Another variation that I believe I learned from another light show performer (a "lysmand", i.e. "light man" as was then the common term!) named Søren Danielsen consisted of adding to the aqueous phase of a "wet slide" a few drops of a household glue (brand "Dana Lim"). This particular glue - when heated in the slide projector - then began to emit minute bubbles in the ink, bubbles not unlike the minute bubbles that stems from dishwasher soaps when in use in the kitchen sink! Quite spectacular - thanks again for the advice, Søren!
The development of bubbles and the speed of the development was closely related to guiding a proper amount of heat towards and away from the wet slide. The Aldus slide projectors had - like most other slide projectors - two ways of avoiding excess heat reaching the slide during normal use: A filter made of lead glass between the slide and the bulb and a fan streaming cold air past the slide. In our case - wanting to make deliberate use of controlled amounts of heat - we had removed the lead glass from all projectors. To control the amount of heat reaching the "wet slide" we deliberately blocked the air stream when we needed heat to propagate bubbles and opened up the air stream again when we wanted to slow down the development of bubbles.
The Noris projectors were rebuild to be used as overhead projectors. Frank and Lars did a marvellous job with these projectors, mounting them vertically in a box (i.e., the lenses facing upwards), using a 45 degree-mounted mirror to project the images towards the screen behind the musicians. The level of the slides were completely rebuild to hold two small watch glasses between which the colored liquids were manipulated by Frank and Lars during the performances. Apart from this basic way of operating the projectors, they were equipped with numerous effects like small color wheels, prisms and much more. Since both hands were necessary for the continuous manipulation of the watch glasses all controls (light level, speed of various motors) were build into a foot pedal. The quality of their homemade overhead projectors definitely surpassed the commercially available overhead projectors.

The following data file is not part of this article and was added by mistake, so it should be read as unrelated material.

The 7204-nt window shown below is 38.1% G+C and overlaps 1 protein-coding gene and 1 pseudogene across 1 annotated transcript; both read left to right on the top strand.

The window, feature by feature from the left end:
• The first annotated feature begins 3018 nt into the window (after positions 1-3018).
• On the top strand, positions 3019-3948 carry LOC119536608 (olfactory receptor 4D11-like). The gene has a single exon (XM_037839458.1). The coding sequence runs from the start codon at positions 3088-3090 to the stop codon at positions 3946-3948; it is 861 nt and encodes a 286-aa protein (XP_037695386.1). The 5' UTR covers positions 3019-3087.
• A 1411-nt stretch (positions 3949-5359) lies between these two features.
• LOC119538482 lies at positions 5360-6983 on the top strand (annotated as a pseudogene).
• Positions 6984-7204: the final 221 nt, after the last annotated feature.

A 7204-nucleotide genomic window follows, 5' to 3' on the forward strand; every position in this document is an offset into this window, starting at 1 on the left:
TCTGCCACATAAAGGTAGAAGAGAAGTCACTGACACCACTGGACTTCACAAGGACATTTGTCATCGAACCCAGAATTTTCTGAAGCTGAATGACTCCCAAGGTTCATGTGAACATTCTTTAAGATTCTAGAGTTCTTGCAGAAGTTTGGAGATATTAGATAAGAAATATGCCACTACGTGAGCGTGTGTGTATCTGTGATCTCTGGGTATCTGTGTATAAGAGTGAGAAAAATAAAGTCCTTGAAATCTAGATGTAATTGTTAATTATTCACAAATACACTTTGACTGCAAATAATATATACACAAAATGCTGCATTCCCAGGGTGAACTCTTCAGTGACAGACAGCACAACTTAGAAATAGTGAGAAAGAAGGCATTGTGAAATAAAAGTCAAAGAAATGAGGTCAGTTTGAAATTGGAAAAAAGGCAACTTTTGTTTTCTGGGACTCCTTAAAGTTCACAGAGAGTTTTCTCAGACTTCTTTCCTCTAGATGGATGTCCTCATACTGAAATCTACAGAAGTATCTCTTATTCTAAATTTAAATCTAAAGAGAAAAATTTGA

14 - Elements for More Vivid Light Shows
The general build-up and control of the various elements mentioned to accompany a piece of music consisted of a mixture of dimming in elements, one by one, adding layers to already existing layers. Sometimes - when an abrupt shift in the music were known or anticipated a number of elements or effects could be shifted at exactly the same time, some could be removed or added and the overall color "tone" could be changed. E.g. from a predominantly warm reddish appearance to a blue appearance. Thus, trying to underline the general feeling of the music. At lyric parts of the music the elements could be simple and soft, at heavy or quick parts of the music the effects could be sharp and quickly rotating color wheels could underline a tense feeling in the music. In short, a light show consisted of a combination of less or more layers or effects, of the general color impression, and stand-still or rotation of colored filters, prisms and other effects. To this could be added traditional slides with motifs related to the music theme or the mood of the music, as well as other effects such as stroboscopes or ordinary stage-lights.
And of course - not least - a bunch of young dedicated people having a lot of fun when performing their very best with The Tezcatlipoca Light Show of Denmark!
Copyright © 2004 & 2006
Mikkel Scharff, 2003